The Savoy Declaration is a modification of the Westminster Confession of Faith (1646). Its full title is A Declaration of the Faith and Order owned and practiced in the Congregational Churches in England. It was drawn up in October 1658 by English Independents meeting at the Savoy Palace, London.
The Savoy Assembly (not to be confused with the Savoy Conference a few years later) met at the Savoy for eleven or twelve days from 12 October 1658. Representatives, mostly laymen, of over a hundred independent churches were present. Thomas Goodwin and John Owen were the leaders in a committee of six divines appointed to draw up a confession.
They adopted, with a few verbal alterations, the doctrinal definitions of the Westminster confession, reconstructing only the part relating to church government; the main effect of the Declaration of the Savoy assembly was to confirm the Westminster theology. There was the addition of a new chapter entitled Of the Gospel, and of the Extent of the Grace Thereof. Other changes include a replacement to chapters 30 and 31 of the Westminster Confession concerned with Congregational church government. In these chapters the autonomy of local churches is asserted.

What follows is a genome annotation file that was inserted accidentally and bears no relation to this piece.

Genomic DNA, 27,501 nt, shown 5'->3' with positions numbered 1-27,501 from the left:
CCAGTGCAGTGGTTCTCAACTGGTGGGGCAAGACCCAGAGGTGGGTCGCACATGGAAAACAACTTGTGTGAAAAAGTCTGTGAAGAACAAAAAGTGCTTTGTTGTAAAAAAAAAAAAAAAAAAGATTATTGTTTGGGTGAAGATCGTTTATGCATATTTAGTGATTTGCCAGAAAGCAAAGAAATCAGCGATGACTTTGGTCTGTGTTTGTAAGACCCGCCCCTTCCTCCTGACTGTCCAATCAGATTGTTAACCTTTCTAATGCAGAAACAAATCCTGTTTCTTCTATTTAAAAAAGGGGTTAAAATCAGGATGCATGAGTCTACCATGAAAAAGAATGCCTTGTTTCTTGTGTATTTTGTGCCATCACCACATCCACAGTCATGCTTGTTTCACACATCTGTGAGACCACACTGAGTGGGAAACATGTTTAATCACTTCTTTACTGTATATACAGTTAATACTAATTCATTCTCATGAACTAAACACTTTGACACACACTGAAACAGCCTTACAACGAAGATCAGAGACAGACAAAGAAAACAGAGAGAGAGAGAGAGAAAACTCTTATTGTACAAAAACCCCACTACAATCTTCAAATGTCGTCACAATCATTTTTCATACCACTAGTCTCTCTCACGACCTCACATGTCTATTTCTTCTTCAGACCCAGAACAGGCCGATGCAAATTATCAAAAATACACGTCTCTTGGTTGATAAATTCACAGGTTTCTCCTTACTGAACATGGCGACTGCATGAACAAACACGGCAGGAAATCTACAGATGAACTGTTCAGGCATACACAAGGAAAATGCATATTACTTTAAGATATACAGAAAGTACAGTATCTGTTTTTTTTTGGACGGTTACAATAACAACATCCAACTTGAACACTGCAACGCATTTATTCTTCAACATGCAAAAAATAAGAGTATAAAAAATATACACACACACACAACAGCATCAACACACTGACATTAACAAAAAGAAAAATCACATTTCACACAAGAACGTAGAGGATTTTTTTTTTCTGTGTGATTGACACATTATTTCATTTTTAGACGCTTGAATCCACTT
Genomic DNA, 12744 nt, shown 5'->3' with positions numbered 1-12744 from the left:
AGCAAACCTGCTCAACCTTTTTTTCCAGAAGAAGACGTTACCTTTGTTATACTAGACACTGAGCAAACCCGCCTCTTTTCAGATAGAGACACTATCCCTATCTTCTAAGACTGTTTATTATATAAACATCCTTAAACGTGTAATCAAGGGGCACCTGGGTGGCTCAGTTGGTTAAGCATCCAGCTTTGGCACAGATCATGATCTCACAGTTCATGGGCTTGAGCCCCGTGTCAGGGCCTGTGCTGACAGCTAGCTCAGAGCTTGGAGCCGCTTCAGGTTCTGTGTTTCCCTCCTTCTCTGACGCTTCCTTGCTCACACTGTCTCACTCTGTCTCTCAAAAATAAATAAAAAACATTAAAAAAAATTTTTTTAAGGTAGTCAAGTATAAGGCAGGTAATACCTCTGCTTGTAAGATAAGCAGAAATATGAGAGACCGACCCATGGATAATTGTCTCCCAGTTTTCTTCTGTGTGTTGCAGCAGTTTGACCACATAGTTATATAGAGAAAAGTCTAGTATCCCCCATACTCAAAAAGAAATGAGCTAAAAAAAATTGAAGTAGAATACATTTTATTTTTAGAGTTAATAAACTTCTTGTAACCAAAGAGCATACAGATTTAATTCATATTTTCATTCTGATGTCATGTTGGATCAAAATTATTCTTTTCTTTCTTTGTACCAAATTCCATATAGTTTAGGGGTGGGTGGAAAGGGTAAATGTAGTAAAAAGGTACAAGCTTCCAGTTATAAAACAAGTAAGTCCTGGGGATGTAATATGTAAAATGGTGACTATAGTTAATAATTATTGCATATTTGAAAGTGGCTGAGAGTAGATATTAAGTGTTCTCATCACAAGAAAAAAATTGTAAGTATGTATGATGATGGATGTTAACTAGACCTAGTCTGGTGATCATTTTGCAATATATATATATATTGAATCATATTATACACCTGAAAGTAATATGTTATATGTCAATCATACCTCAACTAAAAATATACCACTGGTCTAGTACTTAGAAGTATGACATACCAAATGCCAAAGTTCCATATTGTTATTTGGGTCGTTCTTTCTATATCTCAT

- This article incorporates text from a publication now in the public domain: "Goodwin, Thomas". Dictionary of National Biography. London: Smith, Elder & Co. 1885–1900.